In his comprehensive book, Heaven, Randy Alcorn quotes a Barna survey: “An overwhelming majority of Americans continue to believe that there is life after death and that heaven and hell exist” (p. 9). But what people actually believe about heaven and hell varies widely. And I would suggest that the majority view heaven and hell, and the spiritual realm in general, as less “real” than the natural.
Naturalism, I think, is the culprit. Without using the word, we’re “naturalism” thinkers. And naturalism insists we understand the world in scientific terms. And science, even unintentionally, undercuts faith. That’s because faith calls us to believe in what we can’t see, while science operates in the seen realm. Consequently, “Scientists say . . . ” carries great authority and leaves the believer with his own private faith that “works” for him but carries no weight in the “real” world.
Randy Alcorn makes a compelling response . . .
“In The Silver Chair, C.S. Lewis tells how Puddleglum, Jill and Eustace are captured in a sunless underground world by an evil witch who calls herself the queen of the underworld. The witch claims that her prisoners’ memories of the overworld, Narnia, are but figments of their imagination. She laughs condescendingly at that child’s game of ‘pretending’ that there’s a world above and a great ruler of that world.
When they speak of the sun that’s visible in the world above, she asks them what a sun is. Groping for words, they compare it to a giant lamp. She replies, ‘When you try to think out clearly what this sun must be, you cannot tell me. You can only tell me it is like the lamp. Your sun is a dream, and there is nothing in that dream that was not copied from the lamp.’
When they speak of Aslan the lion, king of Narnia, she says they have seen cats and have merely projected those images into the make-believe notion of a giant cat. They begin to waver.
The queen, who hates Aslan and wishes to conquer Narnia, tries to deceive them into thinking that whatever they cannot perceive with their senses must be imaginary—which is the essence of naturalism. The longer they are unable to see the world they remember, the more they lose sight of it.
She says to them, hypnotically, ‘There never was any world but mine,’ and they repeat after her, abandoning reason, parroting her deceptions. Then she coos softly, ‘There is no Narnia, no overworld, no sky, no sun, no Aslan.’ This illustrates Satan’s power to mold our weak minds as we are trapped in a dark, fallen world. We’re prone to deny the great realities of God and Heaven, which we can no longer see because of the Curse.
Finally, when it appears they’ve succumbed to the queen’s lies, Puddleglum breaks the spell and says to the enraged queen, ‘Suppose we have only dreamed, or made up, all those things—trees and grass and sun and moon and stars and Aslan himself. Suppose we have. Then all that I can say is that . . . the made-up things seem a good deal more important than the real ones. Suppose this black pit of a kingdom of yours is the only world. Well, it strikes me as a pretty poor one. And that’s a funny thing, when you come to think of it. We’re just babies making up a game, if you’re right. But four babies playing a game can make a play-world which licks your real world hollow.’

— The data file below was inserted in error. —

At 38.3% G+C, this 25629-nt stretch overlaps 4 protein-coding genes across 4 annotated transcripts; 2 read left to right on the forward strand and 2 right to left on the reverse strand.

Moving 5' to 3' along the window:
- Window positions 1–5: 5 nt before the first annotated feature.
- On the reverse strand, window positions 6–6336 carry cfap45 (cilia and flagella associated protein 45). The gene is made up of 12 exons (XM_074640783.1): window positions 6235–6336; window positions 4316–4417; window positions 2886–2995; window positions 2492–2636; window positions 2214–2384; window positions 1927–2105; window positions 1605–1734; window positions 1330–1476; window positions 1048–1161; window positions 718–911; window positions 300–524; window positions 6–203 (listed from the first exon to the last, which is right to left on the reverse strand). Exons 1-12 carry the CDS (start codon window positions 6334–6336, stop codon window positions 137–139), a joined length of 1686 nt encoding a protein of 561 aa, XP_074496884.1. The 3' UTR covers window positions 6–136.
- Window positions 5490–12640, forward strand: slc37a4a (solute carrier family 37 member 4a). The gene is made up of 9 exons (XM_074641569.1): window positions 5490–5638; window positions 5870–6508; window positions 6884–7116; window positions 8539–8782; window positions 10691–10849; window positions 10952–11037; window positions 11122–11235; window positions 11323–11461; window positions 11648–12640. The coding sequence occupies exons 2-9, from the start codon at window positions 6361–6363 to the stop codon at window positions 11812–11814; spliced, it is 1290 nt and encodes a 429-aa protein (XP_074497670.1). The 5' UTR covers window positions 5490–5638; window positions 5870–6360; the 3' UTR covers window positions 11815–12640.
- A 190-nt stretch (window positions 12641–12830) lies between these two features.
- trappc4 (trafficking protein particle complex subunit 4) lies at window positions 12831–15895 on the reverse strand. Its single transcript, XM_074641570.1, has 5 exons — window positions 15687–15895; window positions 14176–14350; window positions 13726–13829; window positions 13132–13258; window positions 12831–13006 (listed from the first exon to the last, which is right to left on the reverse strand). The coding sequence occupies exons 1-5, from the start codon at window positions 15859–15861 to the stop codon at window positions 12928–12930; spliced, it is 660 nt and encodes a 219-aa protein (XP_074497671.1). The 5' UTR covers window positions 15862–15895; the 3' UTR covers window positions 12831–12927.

The truth is exactly the opposite of naturalism’s premise—in fact, the dark world’s lamps are copies of the sun, and its cats are copies of Aslan. Heaven isn’t an extrapolation of earthly thinking; Earth is an extension of Heaven, made by the Creator King. The realm Puddleglum and the children believe in, Narnia and its sun and its universe, is real, and the witch’s world—which she tempts them to believe is the only real world—is in fact a lesser realm, corrupted and in bondage.
When the queen’s lies are exposed, she metamorphoses into the serpent she really is, whereupon Rilian, the human king and Aslan’s appointed ruler of Narnia, slays her. The despondent slaves who’ve lived in darkness are delivered. Light floods in, and their home below becomes a joyous place again because they realize that there is indeed a bright world above and Aslan truly rules the universe. They laugh and celebrate, turning cartwheels and popping firecrackers.
Sometimes we’re like Lewis’s characters. We succumb to naturalistic assumptions that what we see is real and what we don’t see isn’t . . . But we must recognize our blindness. The blind must take by faith that there are stars in the sky. If they depend on their ability to see, they will conclude that there are no stars . . .
We’ll one day be delivered from the blindness that separates us from the real world. We’ll realize then the stupefying bewitchment we’ve lived under.”
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I don’t want to get into a science vs. faith debate. Suffice it to say that a true interpretation of Scripture and an accurate scientific discovery will coincide. But my point here is that “science” can subconsciously make us doubt the spiritual realm. Or it can leave us assuming we have to reject science if we’re to have faith in what we can’t see.
This problem arises especially for students. At any grade, how should they harmonize their science-learning with their faith? Or should they regard science and faith as forever separate realms, thus considering faith as anti-scientific and private?
C.S. Lewis creatively reminds us that instead of naturalism reigning supreme, naturalism (the only realm science can study) offers us only “copies” of what exists in the spiritual realm. And when all is said and done, the trinitarian God, whom we can’t see but whom we follow by faith, will have the last word. And his new creation will be immeasurably superior to anything naturalism provides. Puddleglum’s right.